Climate Change and...
- Climate Variability
- Climate Models
Effects of Climate Change
Cowling, Sharon A., Shin, Younglan (2006). Simulated ecosystem threshold responses to co-varying temperature, precipitation and atmospheric CO2 within a region of Amazonia. Global Ecology and Biogeography 15 (6): 553-566
ABSTRACT:Using a Dynamic Global Vegetation Model (DGVM), we assessed the independent and co-varying effects of temperature, precipitation and atmospheric CO2 on nonlinear (threshold) responses in carbon-based processes, and evaluated whether these underlying process thresholds translate to the ecosystem-scale.Amazon Basin, South America.The Lund-Potsdam-Jena model (LPJ) was employed to determine responses in net primary production (NPP), heterotrophic respiration (RH), vegetation carbon (CV), soil carbon (CS), and plant functional type (PFT) composition to variations in temperature (± 9 °C relative to the control), precipitation (up to 80% reduction in rainfall relative to the control) and atmospheric CO2 (± 100 p.p.m.v. relative to the control).Our modelling experiments show that increases in temperature result in lower and steeper NPP and RH curves, indicating a thermal threshold at current temperature conditions. Under a combination of temperature and precipitation change, CV responds more to precipitation, while CS closely follows temperature gradients. Ecosystem thresholds, measured in terms of PFT composition stability, are surprisingly few. Simulations indicate an ecosystem threshold occurring at 80% reduction in rainfall; however, due to modelling limitations, this threshold is likely to occur at earlier drought stress conditions. Further empirical research on abiotic stress tolerance levels in tropical ecosystems must be performed in order to refine PFT descriptions used in DGVMs.In evaluating simulation scenarios that promote major changes in PFT assemblage, we conclude that the 'natural' Amazonian rain forest is resilient to environmental change, particularly to decreases in temperature and precipitation. Determining to what extent anthropogenic pressures have altered this resiliency is of utmost importance in predicting the future fate of the Amazon Basin.
Melillo, J. M., Borchers, J., Chaney, J., Fisher, H., Fox, S., Haxeltine, A., Janetos, A., Kicklighter, D. W., Kittel, T. G. F., Mcguire, A. D., Mckeown, R., Neilson, R., Nemani, R., Ojima, D. S., Painter, T., Pan, Y., Parton, W. J., Pierce, L., Pitelka, L., Prentice, C., Rizzo, B., Rosenbloom, N. A., Running, S., Schimel, D. S., Sitch, S., Smith, T., Woodward, I. (1995). Vegetation ecosystem modeling and analysis project - comparing biogeography and biogeochemistry models in a continental-scale study of terrestrial ecosystem responses to climate-change and CO2 doubling. Global Biogeochemical Cycles 9 (4): 407-437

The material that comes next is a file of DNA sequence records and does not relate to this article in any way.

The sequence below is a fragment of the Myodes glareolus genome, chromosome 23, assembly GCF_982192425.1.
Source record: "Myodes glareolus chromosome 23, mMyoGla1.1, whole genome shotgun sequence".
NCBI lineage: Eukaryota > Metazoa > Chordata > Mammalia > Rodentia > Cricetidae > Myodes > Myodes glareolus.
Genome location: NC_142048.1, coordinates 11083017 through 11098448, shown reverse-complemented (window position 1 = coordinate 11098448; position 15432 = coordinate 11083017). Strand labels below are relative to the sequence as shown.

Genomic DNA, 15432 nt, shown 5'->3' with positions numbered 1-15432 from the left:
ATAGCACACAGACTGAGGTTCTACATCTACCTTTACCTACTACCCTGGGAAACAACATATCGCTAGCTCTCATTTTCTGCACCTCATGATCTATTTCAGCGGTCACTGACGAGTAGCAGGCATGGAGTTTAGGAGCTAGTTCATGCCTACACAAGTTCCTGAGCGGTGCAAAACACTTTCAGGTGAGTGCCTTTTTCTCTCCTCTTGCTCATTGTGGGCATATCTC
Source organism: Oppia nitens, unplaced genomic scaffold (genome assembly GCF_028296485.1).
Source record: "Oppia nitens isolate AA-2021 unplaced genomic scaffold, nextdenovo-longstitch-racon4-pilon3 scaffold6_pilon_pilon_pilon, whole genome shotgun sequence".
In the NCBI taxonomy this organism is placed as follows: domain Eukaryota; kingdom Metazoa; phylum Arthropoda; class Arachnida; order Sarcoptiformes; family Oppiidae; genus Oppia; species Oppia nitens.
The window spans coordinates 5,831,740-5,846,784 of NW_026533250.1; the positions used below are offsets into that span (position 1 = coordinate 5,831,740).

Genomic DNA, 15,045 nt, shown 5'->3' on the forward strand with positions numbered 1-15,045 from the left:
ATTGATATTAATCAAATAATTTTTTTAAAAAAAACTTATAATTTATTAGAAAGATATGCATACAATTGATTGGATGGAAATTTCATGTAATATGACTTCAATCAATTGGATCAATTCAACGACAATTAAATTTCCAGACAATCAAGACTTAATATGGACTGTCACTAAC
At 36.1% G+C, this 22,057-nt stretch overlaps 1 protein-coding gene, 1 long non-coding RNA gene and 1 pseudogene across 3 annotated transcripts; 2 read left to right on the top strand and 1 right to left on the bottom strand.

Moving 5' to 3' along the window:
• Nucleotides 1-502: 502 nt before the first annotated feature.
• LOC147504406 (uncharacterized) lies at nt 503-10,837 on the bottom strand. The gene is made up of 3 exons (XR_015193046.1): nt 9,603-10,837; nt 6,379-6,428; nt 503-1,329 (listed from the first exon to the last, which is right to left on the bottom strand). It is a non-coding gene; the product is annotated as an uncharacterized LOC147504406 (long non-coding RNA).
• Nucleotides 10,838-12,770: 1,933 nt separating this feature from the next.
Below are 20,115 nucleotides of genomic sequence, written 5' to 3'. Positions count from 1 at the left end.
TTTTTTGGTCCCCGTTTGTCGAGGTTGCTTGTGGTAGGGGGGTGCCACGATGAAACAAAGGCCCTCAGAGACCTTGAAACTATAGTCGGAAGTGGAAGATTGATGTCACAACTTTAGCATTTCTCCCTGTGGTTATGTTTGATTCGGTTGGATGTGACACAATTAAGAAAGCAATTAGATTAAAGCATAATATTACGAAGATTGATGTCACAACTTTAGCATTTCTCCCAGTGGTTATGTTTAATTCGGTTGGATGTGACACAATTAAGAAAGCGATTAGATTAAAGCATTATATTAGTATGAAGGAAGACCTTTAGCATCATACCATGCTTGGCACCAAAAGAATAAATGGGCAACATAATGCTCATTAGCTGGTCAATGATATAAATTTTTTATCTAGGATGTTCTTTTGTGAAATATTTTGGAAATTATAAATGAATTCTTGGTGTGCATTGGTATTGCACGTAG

ABSTRACT: We compare the simulations of three biogeography models (BIOME2, Dynamic Global Phytogeography Model (DOLY)5 and Mapped Atmosphere-Plant Soil System (MAPSS)) and three biogeochemistry models (BIOME-BGC (BioGeochemistry Cycles), CENTURY, and Terrestrial Ecosystem Model (TEM)) for the conterminous United States under contemporary conditions of atmospheric CO2 and climate. We also compare the simulations of these models under doubled CO2 and a range of climate scenarios. For contemporary conditions, the biogeography models successfully simulate the geographic distribution of major vegetation types and have similar estimates of area for forests (42 to 46% of the conterminous United States), grasslands (17 to 27%), savannas (15 to 25%), and shrublands (14 to 18%). The biogeochemistry models estimate similar continental-scale net primary production (NPP; 3125 to 3772 × 1012 g C yr−1 ) and total carbon storage (108 to 118 × 1015 g C) for contemporary conditions. Among the scenarios of doubled CO2 and associated equilibrium climates produced by the three general circulation models (Oregon State University (OSU), Geophysical Fluid Dynamics Laboratory (GFDL), and United Kingdom Meteorological Office (UKMO)), all three biogeography models show both gains and losses of total forest area depending on the scenario (between 38 and 53% of conterminous United States area). The only consistent gains in forest area with all three models (BIOME2, DOLY, and MAPSS) were under the GFDL scenario due to large increases in precipitation. MAPSS lost forest area under UKMO, DOLY under OSU, and BIOME2 under both UKMO and OSU. The variability in forest area estimates occurs because the hydrologie cycles of the biogeography models have different sensitivities to increases in temperature and CO2 . However, in general, the biogeography models produced broadly similar results when incorporating both climate change and elevated CO2 concentrations. For these scenarios, the NPP estimated by the biogeochemistry models increases between 2% (BIOME-BGC with UKMO climate) and 35% (TEM with UKMO climate). Changes in total carbon storage range from losses of 33% (BIOME-BGC with UKMO climate) to gains of 16% (TEM with OSU climate). The CENTURY responses of NPP and carbon storage are positive and intermediate to the responses of BIOME-BGC and TEM. The variability in carbon cycle responses occurs because the hydrologie and nitrogen cycles of the biogeochemistry models have different sensitivities to increases in temperature and CO2. When the biogeochemistry models are run with the vegetation distributions of the biogeography models, NPP ranges from no response (BIOME-BGC with all three biogeography model vegetations for UKMO climate) to increases of 40% (TEM with MAPSS vegetation for OSU climate). The total carbon storage response ranges from a decrease of 39% (BIOME-BGC with MAPSS vegetation for UKMO climate) to an increase of 32% (TEM with MAPSS vegetation for OSU and GFDL climates). The UKMO responses of BIOME-BGC with MAPSS vegetation are primarily caused by decreases in forested area and temperature-induced water stress. The OSU and GFDL responses of TEM with MAPSS vegetations are primarily caused by forest expansion and temperature-enhanced nitrogen cycling.